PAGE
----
The lack of qualified truck drivers is already hampering economic growth and, if left untreated, could become a much bigger social problem. To solve the crisis, we must understand why fewer people are joining the profession.

All the data and research suggests that the truck driver shortage is real, it is universal in all industrialized economies, and it is getting worse. In the UK, there is a shortage of around 50,000 drivers and another 35,000 are expected to retire in the next two years. New partnership with MANPOWER, one of the world’s leading recruitment agencies partnered with www.hgvt.co.uk (HGVT) to provide jobs to newly qualified drivers in UK

The qualified driver shortage is already having a major impact on the trucking industry and trucking companies. In Europe’s five largest markets (France, Germany, the UK, Poland and Spain), 75 percent of transport companies now claim they are experiencing a lack of drivers.

We also know that this is affecting how many companies manage their fleets. Some are downsizing and rejecting businesses because they simply don’t have the drivers to meet demand.

So what is the solution?

The obvious answer is to raise wages, and indeed some trucking companies are. For example, some link wages to fuel consumption and reward efficient drivers with bonuses. But in the long term this is not sustainable. You just create a new minimum standard and when everyone meets that standard, the cycle repeats.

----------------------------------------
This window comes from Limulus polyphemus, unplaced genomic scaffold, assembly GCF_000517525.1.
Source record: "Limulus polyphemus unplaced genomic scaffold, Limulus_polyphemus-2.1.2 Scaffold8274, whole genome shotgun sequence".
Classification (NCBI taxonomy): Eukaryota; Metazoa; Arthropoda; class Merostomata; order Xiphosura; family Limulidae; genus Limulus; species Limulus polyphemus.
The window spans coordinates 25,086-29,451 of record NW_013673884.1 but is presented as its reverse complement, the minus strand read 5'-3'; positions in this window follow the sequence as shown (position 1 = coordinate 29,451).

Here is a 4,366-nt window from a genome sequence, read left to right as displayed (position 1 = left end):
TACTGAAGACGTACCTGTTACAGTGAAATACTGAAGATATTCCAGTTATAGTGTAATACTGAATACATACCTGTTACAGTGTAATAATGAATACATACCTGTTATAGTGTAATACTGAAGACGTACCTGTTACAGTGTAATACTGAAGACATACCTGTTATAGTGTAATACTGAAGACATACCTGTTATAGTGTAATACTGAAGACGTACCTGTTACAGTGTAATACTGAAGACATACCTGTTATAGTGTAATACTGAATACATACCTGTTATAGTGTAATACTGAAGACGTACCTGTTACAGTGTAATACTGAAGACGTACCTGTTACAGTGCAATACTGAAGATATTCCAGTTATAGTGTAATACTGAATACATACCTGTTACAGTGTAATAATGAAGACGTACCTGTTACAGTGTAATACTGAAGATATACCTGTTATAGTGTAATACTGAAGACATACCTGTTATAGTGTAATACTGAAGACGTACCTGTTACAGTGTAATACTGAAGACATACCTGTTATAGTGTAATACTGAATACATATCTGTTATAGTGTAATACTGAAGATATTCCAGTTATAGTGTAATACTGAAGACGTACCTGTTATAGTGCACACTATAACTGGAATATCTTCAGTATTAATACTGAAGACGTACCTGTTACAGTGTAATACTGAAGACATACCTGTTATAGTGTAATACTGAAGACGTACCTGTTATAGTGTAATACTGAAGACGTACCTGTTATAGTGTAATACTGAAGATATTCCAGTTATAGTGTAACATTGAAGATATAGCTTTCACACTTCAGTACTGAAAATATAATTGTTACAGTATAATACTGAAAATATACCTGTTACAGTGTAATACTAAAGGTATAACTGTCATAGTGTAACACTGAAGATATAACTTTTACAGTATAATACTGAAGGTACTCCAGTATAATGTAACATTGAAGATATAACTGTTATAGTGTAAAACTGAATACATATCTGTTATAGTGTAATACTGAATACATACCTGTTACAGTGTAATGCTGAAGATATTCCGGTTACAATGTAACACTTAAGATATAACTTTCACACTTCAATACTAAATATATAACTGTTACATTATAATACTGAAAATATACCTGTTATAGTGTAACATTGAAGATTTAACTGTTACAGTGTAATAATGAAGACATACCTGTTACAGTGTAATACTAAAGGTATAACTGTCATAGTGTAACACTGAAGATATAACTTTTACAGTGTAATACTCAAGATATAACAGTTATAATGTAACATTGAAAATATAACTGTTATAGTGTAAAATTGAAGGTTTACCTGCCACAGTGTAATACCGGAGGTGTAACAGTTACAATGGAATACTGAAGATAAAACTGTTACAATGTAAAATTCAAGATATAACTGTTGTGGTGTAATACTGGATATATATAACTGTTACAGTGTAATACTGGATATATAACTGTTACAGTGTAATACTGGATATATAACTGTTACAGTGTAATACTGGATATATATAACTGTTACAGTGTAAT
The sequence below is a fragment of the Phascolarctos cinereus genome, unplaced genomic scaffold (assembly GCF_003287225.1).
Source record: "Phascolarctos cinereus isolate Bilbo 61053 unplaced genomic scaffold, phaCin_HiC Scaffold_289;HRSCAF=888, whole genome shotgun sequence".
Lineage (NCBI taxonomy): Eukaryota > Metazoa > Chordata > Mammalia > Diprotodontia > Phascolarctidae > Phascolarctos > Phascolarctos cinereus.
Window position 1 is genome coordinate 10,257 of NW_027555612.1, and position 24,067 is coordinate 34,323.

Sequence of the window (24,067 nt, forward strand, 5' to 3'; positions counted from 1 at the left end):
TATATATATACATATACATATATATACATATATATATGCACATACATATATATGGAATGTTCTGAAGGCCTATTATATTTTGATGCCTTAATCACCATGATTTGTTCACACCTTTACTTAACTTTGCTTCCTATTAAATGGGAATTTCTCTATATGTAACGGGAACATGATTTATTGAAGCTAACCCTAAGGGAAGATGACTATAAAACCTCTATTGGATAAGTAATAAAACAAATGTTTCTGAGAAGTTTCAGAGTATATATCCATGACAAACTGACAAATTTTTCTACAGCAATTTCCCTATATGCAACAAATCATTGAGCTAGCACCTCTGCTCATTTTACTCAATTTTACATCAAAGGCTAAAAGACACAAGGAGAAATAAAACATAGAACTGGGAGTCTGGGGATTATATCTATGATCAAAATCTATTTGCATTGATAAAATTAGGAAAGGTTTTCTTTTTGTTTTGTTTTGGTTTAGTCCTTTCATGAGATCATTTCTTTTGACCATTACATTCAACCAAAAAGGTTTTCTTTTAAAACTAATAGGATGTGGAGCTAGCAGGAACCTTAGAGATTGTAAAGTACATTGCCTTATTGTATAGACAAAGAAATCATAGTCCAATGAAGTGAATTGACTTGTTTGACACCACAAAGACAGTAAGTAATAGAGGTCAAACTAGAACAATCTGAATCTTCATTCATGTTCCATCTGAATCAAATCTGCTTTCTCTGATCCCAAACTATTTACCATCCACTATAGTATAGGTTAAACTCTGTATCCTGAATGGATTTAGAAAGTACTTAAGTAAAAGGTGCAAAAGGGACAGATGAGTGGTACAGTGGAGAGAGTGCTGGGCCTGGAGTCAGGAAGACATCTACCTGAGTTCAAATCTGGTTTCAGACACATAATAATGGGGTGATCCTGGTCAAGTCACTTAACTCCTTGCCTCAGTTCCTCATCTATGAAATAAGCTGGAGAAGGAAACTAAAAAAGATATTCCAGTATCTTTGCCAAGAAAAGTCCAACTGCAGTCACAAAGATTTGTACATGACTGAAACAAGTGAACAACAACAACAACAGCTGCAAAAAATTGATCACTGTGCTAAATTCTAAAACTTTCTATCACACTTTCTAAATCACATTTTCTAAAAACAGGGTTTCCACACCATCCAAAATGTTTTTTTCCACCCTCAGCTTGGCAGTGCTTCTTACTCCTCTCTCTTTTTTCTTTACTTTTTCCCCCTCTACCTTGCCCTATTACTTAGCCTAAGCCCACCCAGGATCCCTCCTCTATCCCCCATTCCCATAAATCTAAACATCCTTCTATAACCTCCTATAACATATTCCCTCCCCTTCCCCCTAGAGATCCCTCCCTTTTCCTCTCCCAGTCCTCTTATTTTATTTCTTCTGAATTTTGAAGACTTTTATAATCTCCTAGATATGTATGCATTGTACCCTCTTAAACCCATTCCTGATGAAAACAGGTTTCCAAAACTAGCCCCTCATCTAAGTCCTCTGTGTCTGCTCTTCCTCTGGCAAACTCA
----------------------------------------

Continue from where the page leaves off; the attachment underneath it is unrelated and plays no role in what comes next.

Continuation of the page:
This also doesn’t address what I think is the underlying reason why fewer people wanted to be truck drivers. It’s not just about pay, but also about quality, time away from home, and the often challenging conditions associated with life on the road.

The profession also has an image problem, where truck driving is still viewed as a low-skilled job requiring a lot of heavy lifting.  It is also perceived as a very masculine industry, which certainly discourages many women entering the profession. The problem is that very few people know enough about the daily work of a driver. Technological advances mean that today’s work requires more brain and less muscle. It is far from boring; it requires a wide range of skills and allows much more personal freedom than many other occupations.

It is also a job that requires more and better training and experience.  In previous generations, at least in many European countries, some people learned to drive trucks and buses during their mandatory military services, which automatically created a pool of potential drivers for the transport industry. Today, not only has compulsory military service ended in most countries, but training and education requirements are much higher.  To become a certified truck driver in the UK today requires 280 hours of training, plus an additional 40 hours every fifth year to renew the certificate. Clearly, driving is not the low-skill job that it is often believed to be, and this message needs to be communicated further.

We live in a society that is extremely dependent on truck drivers. If we experience a severe shortage, or a massive strike, we would quickly run out of basic necessities like food and fuel. Every time garbage collectors go on strike. Drivers are everyday heroes to me, and today we greatly underestimate the central role they play in running our economy.

Unfortunately, there is no easy solution to the driver shortage, but as a trucking operator there are some solutions that could help the industry hire and retain more truck drivers. I have prepared a guide that describes some practical steps that you can implement in the short and short term.

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